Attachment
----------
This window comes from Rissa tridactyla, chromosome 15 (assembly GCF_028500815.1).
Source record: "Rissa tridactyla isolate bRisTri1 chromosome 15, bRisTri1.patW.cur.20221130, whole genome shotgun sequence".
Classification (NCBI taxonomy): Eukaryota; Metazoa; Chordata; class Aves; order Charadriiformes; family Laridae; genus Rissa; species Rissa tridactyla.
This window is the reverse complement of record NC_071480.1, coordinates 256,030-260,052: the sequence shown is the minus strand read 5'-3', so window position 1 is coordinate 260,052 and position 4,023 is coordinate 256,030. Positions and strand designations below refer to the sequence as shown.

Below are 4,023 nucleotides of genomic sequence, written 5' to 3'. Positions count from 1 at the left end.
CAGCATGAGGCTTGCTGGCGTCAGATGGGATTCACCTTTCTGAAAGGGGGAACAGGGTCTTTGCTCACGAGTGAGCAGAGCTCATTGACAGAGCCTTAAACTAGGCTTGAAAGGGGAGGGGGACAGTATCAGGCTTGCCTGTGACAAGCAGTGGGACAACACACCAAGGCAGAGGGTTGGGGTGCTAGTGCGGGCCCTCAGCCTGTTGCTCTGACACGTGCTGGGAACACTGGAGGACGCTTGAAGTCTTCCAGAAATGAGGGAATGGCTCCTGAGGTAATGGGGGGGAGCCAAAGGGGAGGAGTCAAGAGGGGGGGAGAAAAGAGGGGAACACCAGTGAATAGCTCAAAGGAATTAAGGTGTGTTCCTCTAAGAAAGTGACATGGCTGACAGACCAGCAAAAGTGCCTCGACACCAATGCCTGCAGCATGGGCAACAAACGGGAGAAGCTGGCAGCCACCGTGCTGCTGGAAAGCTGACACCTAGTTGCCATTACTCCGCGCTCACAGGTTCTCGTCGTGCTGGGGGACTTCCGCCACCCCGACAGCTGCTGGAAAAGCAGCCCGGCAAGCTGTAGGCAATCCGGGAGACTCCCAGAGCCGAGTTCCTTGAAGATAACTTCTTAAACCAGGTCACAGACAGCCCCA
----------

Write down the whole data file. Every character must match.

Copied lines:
This window comes from Rissa tridactyla, chromosome 15 (assembly GCF_028500815.1).
Source record: "Rissa tridactyla isolate bRisTri1 chromosome 15, bRisTri1.patW.cur.20221130, whole genome shotgun sequence".
Classification (NCBI taxonomy): Eukaryota; Metazoa; Chordata; class Aves; order Charadriiformes; family Laridae; genus Rissa; species Rissa tridactyla.
This window is the reverse complement of record NC_071480.1, coordinates 256,030-260,052: the sequence shown is the minus strand read 5'-3', so window position 1 is coordinate 260,052 and position 4,023 is coordinate 256,030. Positions and strand designations below refer to the sequence as shown.

Below are 4,023 nucleotides of genomic sequence, written 5' to 3'. Positions count from 1 at the left end.
CAGCATGAGGCTTGCTGGCGTCAGATGGGATTCACCTTTCTGAAAGGGGGAACAGGGTCTTTGCTCACGAGTGAGCAGAGCTCATTGACAGAGCCTTAAACTAGGCTTGAAAGGGGAGGGGGACAGTATCAGGCTTGCCTGTGACAAGCAGTGGGACAACACACCAAGGCAGAGGGTTGGGGTGCTAGTGCGGGCCCTCAGCCTGTTGCTCTGACACGTGCTGGGAACACTGGAGGACGCTTGAAGTCTTCCAGAAATGAGGGAATGGCTCCTGAGGTAATGGGGGGGAGCCAAAGGGGAGGAGTCAAGAGGGGGGGAGAAAAGAGGGGAACACCAGTGAATAGCTCAAAGGAATTAAGGTGTGTTCCTCTAAGAAAGTGACATGGCTGACAGACCAGCAAAAGTGCCTCGACACCAATGCCTGCAGCATGGGCAACAAACGGGAGAAGCTGGCAGCCACCGTGCTGCTGGAAAGCTGACACCTAGTTGCCATTACTCCGCGCTCACAGGTTCTCGTCGTGCTGGGGGACTTCCGCCACCCCGACAGCTGCTGGAAAAGCAGCCCGGCAAGCTGTAGGCAATCCGGGAGACTCCCAGAGCCGAGTTCCTTGAAGATAACTTCTTAAACCAGGTCACAGACAGCCCCA